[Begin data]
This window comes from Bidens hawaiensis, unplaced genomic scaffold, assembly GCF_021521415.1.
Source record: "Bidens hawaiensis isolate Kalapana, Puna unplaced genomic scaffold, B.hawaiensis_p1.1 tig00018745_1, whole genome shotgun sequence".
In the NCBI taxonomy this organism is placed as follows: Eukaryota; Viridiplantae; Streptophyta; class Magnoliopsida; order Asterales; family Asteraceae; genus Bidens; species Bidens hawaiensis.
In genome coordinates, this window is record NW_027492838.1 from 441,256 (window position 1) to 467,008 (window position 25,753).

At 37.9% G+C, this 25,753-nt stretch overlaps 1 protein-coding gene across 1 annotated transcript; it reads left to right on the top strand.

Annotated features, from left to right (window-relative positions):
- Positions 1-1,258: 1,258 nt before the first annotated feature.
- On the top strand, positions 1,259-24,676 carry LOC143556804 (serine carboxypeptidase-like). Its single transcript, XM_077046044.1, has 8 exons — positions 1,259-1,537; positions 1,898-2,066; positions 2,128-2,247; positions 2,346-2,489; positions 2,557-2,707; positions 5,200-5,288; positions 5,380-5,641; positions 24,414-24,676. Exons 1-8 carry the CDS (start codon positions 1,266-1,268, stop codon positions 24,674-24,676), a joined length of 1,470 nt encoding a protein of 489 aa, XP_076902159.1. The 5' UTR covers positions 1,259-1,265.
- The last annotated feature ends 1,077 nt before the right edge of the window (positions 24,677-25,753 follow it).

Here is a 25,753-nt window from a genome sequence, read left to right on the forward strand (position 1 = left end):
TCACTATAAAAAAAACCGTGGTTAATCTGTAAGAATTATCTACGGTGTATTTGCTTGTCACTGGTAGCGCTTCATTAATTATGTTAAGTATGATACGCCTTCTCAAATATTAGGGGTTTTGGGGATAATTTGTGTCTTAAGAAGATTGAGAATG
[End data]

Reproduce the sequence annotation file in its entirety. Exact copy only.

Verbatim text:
This window comes from Bidens hawaiensis, unplaced genomic scaffold, assembly GCF_021521415.1.
Source record: "Bidens hawaiensis isolate Kalapana, Puna unplaced genomic scaffold, B.hawaiensis_p1.1 tig00018745_1, whole genome shotgun sequence".
In the NCBI taxonomy this organism is placed as follows: Eukaryota; Viridiplantae; Streptophyta; class Magnoliopsida; order Asterales; family Asteraceae; genus Bidens; species Bidens hawaiensis.
In genome coordinates, this window is record NW_027492838.1 from 441,256 (window position 1) to 467,008 (window position 25,753).

At 37.9% G+C, this 25,753-nt stretch overlaps 1 protein-coding gene across 1 annotated transcript; it reads left to right on the top strand.

Annotated features, from left to right (window-relative positions):
- Positions 1-1,258: 1,258 nt before the first annotated feature.
- On the top strand, positions 1,259-24,676 carry LOC143556804 (serine carboxypeptidase-like). Its single transcript, XM_077046044.1, has 8 exons — positions 1,259-1,537; positions 1,898-2,066; positions 2,128-2,247; positions 2,346-2,489; positions 2,557-2,707; positions 5,200-5,288; positions 5,380-5,641; positions 24,414-24,676. Exons 1-8 carry the CDS (start codon positions 1,266-1,268, stop codon positions 24,674-24,676), a joined length of 1,470 nt encoding a protein of 489 aa, XP_076902159.1. The 5' UTR covers positions 1,259-1,265.
- The last annotated feature ends 1,077 nt before the right edge of the window (positions 24,677-25,753 follow it).

Here is a 25,753-nt window from a genome sequence, read left to right on the forward strand (position 1 = left end):
TCACTATAAAAAAAACCGTGGTTAATCTGTAAGAATTATCTACGGTGTATTTGCTTGTCACTGGTAGCGCTTCATTAATTATGTTAAGTATGATACGCCTTCTCAAATATTAGGGGTTTTGGGGATAATTTGTGTCTTAAGAAGATTGAGAATG